REMINDER: The deadline for the 2019 Kyoko Selden Memorial Translation Prize competition is soon approaching. Translations should be submitted by the deadline of August 1, 2019. The 2018 prizes were awarded to Dawn Lawson for Nakajima Shōen’s A Famous Flower in Mountain Seclusion (Sankan no meika, 1889) and to Max Zimmerman for the short story, “An Artificial Heart” (Jinkō Shinzō, 1936) by Kosakai Fuboku. For further information please see the Cornell Asian Studies Department website.

Farewell to Nuclear Power – A Lecture on Fukushima  原発を即時廃炉に


Hirose Takashi with an introduction by C. Douglas Lummis


Many people in Japan have understood for years that the country’s nuclear power industry was heading for catastrophe; few people have worked as hard or as passionately to prevent that catastrophe as Hirose Takashi.  Since the early 1980s he has written a shelf of books, mostly on that subject.  The first to attract notice was his Tokyo ni, Genpatsu wo! (Nuclear Plants in Tokyo! [1981]), a reductio ad absurdum of the nuke promoters’ argument: if they are so safe, why not put them in the center of the city, rather than hundreds of miles away, forcing you to build expensive and destructive power lines all over the country, which also eat up a vast amount of electricity in the wires?  The book was a bombshell, exposing as it did big-city egoism: we get the electricity, somebody else gets the danger.  The exposé applies to the 3/11 catastrophe: many people haven’t noticed the significance of the fact that the plants at Fukushima belong to the Tokyo Electric Co.  The electricity they (used to) generate goes (went) to Tokyo; Fukushima’s electricity comes from elsewhere.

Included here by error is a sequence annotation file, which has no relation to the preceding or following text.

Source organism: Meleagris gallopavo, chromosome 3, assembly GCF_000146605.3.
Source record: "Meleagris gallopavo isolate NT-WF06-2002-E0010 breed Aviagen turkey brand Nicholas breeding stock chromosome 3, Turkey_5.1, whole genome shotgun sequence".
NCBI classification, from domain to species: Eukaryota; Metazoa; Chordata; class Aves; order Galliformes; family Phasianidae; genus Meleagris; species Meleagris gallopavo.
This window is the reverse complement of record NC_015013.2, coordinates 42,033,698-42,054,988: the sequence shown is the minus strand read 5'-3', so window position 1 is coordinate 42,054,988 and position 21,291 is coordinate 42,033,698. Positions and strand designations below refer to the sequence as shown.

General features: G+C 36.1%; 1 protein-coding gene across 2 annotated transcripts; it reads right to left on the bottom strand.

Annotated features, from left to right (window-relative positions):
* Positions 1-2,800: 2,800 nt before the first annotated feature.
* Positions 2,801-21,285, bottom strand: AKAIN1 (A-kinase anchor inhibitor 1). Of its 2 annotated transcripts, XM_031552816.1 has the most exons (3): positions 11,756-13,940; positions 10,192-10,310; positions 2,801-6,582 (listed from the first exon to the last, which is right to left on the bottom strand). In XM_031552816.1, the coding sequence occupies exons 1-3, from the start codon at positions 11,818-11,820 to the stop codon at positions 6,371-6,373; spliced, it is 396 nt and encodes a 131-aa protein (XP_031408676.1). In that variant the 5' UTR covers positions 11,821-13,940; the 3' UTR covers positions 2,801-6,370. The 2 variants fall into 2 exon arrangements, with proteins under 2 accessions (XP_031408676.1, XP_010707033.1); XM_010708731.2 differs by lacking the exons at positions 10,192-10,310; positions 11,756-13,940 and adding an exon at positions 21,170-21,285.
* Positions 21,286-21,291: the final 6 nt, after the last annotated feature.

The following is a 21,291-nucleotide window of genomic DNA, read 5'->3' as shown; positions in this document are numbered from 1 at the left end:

Before the catastrophe, Hirose had written that if a nuclear catastrophe ever really happened in Japan, he would go silent.  Of course, he has not been able to do that.  Over the years he has been attacked as a fear monger, and indeed, he has generally written about worst-case scenarios. (How would you like it if your fire department took the attitude, Don’t worry, there probably won’t be any fires?)  Now the worst has happened and, astoundingly! most people don’t seem to realize that it has.  Today Hirose is doing the work he hoped he would never have to do, writing article after article, doing interview after interview, travelling around the country on grueling speaking tours, explaining to people the obvious:  yes, this is a genuine nuclear catastrophe, and no, there is no reason to believe that that was the last major earthquake. 


The following is a video with English translation of Hirose Takashi lecture in Tsuchiura, September 11, 2011. You can skip the first eight minutes of introduction to go directly to the lecture. The video was translated and subtitled by Hiroaki Kobayashi, Kazko Kawai and Fritz Spencer.




There also exists a translation – the first of any of his books – of his Fukushima Meltdown: The World’s First Earthquake, Tsunami, Nuclear Disaster which Hirose wrote in the weeks following 3/11.  It is available as an online book at Amazon Kindle.





Other Asia-Pacific Journal articles by Takashi Hirose and translated by C. Douglas Lummis:


The Nuclear Disaster That Could Destroy Japan – On the danger of a killer earthquake in the Japanese Archipelago


Japan’s Earthquake-Tsunami-Nuclear Disaster Syndrome: An Unprecedented Form of Catastrophe